LETTER TO EDITOR
|Year : 2007 | Volume
| Issue : 1 | Page : 58-59
Tracheo-bronchial remnants (chondroepithelial choristoma): An unusual cause of dysphagia
Grace F D'Costa, Meenal S Hastak, Vandana M Sanklecha, Yoganand V Patil
Dept. of Pathology, Grant Medical College and Sir. JJ Gr. of Hospital, Byculla, Mumbai - 8, Maharashatra, India
Yoganand V Patil
Dept. of Pathology, Grant Medical College and Sir. JJ Gr. of Hospital, Byculla, Mumbai - 8, Maharashatra
Source of Support: None, Conflict of Interest: None
|How to cite this article:|
D'Costa GF, Hastak MS, Sanklecha VM, Patil YV. Tracheo-bronchial remnants (chondroepithelial choristoma): An unusual cause of dysphagia. J Indian Assoc Pediatr Surg 2007;12:58-9
|How to cite this URL:|
D'Costa GF, Hastak MS, Sanklecha VM, Patil YV. Tracheo-bronchial remnants (chondroepithelial choristoma): An unusual cause of dysphagia. J Indian Assoc Pediatr Surg [serial online] 2007 [cited 2020 Oct 24];12:58-9. Available from: https://www.jiaps.com/text.asp?2007/12/1/58/31098
Chondroepithelial choristoma also known as tracheo-bronchial remnants or cartilaginous esophageal rings is a rare cause of distal esophageal stenosis. Because of its rarity, the diagnosis is often overlooked in infants and young children presenting with feeding problems, especially when there are other major associated anomalies, and inappropriate treatment is often carried out before the correct diagnosis is established.
A 2-year-old female presented with vomiting immediately after food, the vomitus contained food particles and there was difficulty in swallowing solid food and inability to pass the Ryle's tube. A barium swallow showed a stricture at the lower end of the esophagus with proximal dilation. The esophagoscope could not be passed beyond the stricture, it showed inflammed esophagus with accumulation of food above the stricture. An esophageal resection of the stricture with anastomosis was done.
The etiology of this developmental anomaly is the defective separation of the embryonic respiratory tract from the primitive foregut resulting in sequestration of tracheo-bronchial precursor cells in the wall of the esophagus, which gets carried down during the growth process. The other postulate is localized metaplasia of mesenchymal cells in the wall of the esophagus producing the cartilage and epithelial tissues of the respiratory tract. Esophageal atresia occurs at the same embryonic stage in which the tracheal cartilage sequestrates in the esophageal wall. This explains the high incidence of the combination of esophageal atresia and stenosis due to tracheo-bronchial remnants., Anorectal anomalies are frequently associated with both these conditions.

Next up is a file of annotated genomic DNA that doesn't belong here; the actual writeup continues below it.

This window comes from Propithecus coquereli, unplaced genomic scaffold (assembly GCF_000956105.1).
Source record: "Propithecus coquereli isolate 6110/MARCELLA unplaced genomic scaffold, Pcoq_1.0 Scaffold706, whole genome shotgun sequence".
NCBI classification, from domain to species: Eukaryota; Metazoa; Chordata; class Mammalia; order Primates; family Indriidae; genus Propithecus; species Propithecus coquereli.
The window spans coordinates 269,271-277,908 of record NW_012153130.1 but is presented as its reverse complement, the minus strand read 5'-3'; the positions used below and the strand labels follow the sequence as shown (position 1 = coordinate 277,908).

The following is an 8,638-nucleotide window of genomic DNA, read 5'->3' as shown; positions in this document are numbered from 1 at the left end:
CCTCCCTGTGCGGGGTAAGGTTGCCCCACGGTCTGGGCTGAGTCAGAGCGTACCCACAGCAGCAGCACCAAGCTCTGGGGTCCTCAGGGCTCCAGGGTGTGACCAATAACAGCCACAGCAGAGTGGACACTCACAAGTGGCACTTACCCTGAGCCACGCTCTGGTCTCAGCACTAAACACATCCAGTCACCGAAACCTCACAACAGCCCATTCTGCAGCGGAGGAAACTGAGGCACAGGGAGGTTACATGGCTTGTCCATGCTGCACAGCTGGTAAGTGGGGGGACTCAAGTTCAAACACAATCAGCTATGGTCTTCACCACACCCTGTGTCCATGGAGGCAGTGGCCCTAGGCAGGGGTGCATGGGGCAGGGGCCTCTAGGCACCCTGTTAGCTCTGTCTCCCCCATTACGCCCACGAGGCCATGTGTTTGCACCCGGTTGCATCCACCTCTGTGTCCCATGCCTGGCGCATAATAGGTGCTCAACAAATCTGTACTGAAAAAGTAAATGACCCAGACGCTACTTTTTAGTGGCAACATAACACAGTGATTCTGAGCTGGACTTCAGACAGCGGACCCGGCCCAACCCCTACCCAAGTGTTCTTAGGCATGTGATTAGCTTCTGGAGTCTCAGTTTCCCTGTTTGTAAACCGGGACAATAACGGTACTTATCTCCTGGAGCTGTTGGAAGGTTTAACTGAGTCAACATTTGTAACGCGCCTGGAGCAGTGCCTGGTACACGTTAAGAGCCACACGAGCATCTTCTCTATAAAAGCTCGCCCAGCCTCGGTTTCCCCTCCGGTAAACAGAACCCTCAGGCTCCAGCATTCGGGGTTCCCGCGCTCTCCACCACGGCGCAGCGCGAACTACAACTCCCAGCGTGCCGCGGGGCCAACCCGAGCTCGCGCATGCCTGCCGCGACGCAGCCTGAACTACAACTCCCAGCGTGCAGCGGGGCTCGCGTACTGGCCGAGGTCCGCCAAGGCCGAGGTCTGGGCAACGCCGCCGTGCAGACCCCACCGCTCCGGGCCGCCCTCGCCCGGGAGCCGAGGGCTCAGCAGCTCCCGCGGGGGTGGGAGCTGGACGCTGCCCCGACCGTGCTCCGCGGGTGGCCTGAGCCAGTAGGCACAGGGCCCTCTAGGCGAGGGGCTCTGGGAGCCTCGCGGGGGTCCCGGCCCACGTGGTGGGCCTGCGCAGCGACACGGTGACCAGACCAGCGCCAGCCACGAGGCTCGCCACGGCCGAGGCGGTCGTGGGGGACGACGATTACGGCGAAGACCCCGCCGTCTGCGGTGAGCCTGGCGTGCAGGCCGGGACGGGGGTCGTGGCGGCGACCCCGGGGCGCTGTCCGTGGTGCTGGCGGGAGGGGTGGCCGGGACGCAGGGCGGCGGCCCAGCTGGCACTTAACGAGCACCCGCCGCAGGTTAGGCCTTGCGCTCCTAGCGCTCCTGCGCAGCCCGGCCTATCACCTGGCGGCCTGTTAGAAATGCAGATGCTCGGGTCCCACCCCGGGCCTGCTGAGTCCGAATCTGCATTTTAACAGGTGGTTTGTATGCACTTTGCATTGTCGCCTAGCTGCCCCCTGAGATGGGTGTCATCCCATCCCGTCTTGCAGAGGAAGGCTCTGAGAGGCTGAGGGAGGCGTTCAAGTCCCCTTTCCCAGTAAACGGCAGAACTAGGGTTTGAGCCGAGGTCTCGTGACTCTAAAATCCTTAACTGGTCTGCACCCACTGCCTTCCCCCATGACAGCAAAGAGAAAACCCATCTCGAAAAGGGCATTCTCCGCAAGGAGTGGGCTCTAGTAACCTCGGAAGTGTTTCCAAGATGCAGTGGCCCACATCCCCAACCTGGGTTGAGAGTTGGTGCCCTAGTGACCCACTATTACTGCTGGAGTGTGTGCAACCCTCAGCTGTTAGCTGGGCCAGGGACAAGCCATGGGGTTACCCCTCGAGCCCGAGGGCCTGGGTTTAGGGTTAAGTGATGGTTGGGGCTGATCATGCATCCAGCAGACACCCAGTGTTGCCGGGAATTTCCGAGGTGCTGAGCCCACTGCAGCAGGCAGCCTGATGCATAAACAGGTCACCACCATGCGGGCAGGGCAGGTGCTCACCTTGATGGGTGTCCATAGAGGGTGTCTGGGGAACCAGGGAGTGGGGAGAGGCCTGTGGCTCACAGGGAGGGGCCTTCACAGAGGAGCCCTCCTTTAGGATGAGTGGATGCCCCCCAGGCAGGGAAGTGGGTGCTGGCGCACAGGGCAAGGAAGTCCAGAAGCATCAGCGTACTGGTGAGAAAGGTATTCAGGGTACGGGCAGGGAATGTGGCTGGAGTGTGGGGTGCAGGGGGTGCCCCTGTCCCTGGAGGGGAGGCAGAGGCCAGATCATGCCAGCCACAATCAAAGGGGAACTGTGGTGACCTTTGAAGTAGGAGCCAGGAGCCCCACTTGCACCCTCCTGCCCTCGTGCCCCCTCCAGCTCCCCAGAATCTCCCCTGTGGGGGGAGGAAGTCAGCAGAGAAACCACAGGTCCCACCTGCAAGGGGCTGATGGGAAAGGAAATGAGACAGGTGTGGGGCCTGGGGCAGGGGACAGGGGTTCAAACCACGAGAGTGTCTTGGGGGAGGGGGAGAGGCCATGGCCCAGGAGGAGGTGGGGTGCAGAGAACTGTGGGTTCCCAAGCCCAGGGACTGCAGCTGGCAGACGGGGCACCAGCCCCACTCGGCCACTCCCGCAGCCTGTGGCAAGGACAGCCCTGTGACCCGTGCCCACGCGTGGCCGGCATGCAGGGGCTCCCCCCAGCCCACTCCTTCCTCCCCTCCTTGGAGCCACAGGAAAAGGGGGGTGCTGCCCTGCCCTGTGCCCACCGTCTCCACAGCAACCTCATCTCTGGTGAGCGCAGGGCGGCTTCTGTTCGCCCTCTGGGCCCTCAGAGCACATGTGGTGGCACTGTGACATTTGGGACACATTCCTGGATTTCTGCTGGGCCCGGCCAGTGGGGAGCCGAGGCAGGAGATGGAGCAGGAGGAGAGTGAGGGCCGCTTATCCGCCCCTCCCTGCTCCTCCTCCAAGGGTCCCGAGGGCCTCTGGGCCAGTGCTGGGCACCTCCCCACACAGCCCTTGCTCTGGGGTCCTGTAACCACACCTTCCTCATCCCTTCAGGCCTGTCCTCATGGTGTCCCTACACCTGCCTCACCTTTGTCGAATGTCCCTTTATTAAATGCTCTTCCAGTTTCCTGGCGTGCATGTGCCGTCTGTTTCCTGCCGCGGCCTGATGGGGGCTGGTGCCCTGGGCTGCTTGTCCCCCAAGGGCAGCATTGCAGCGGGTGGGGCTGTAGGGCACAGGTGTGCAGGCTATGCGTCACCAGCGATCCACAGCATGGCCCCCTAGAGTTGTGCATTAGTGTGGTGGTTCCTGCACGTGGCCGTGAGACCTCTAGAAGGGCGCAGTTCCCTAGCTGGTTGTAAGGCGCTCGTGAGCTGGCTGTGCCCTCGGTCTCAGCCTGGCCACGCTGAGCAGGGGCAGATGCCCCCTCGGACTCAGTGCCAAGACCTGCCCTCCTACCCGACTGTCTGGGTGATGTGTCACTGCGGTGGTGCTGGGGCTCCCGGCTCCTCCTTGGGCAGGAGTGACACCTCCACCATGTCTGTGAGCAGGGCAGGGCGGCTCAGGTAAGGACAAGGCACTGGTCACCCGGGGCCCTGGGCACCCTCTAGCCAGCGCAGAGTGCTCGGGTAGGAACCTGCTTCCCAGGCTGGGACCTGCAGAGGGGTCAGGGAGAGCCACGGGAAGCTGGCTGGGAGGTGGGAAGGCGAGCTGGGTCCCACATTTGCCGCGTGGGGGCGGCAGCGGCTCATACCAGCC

The symptoms start in early infancy and include recurrent vomiting, regurgitation of fluids and progressive dysphasia usually beginning with weaning. These symptoms suggest partial esophageal obstruction. Aspiration into the lung also occurs and there are recurrent bouts of respiratory distress and respiratory infections., The X-ray or barium swallow shows a localized constriction of the distal esophagus with proximal dilation.,, Linear intramural clefts projecting horizontally from the area of stenosis correspond to the respiratory ducts.,, The stenotic segment fails to relax on swallowing.
The differential diagnosis includes stenosis due to caustic agent ingestion, peptic esophagitis with or without hiatus hernia, achalasia cardia, esophageal webs and fibromuscular stenosis. Our clinician's differential diagnosis was reflux stricture, congenital esophageal stricture and achalasia cardia. A resection anastomosis was done.
Grossly, there is a fusiform constriction of the involved segment <2 cm in length. Cut section reveals incomplete cartilaginous rings. We received multiple bits of tissue 2 x 2 x 2 cm, with unremarkable mucosa, wall uniformly thickened with small whitish nodules.
Histologically, the esophageal wall shows large or small, cartilaginous tracheal rings, submucosal and mucosal glands of tracheal origin, ducts lined by respiratory epithelium, surrounded by lymphoid tissue, some communicating with the lumen, rarely is heterotrophic pancreatic tissue seen.,, Sometimes all the structures may not be seen. In our case only cartilage and tracheal bronchial glands were seen [Figure - 1],[Figure - 2],[Figure - 3].
The cause of obstruction may be mechanical, if the cartilaginous rings are large or interruption of progressive esophageal peristalsis, if they are small. Arrangement of the respiratory elements could be in an orderly topographic manner, analogous to that occurring in the normal upper respiratory tract, as was in our case, where the name tracheo-bronchial remnant is more suitable. If the lesion displays a loss of organized arrangement of its component elements with an intimate blending of glandular and cartilaginous structures, the term "chondroepithelial choristoma" is more appropriate.
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[Figure - 1], [Figure - 2], [Figure - 3]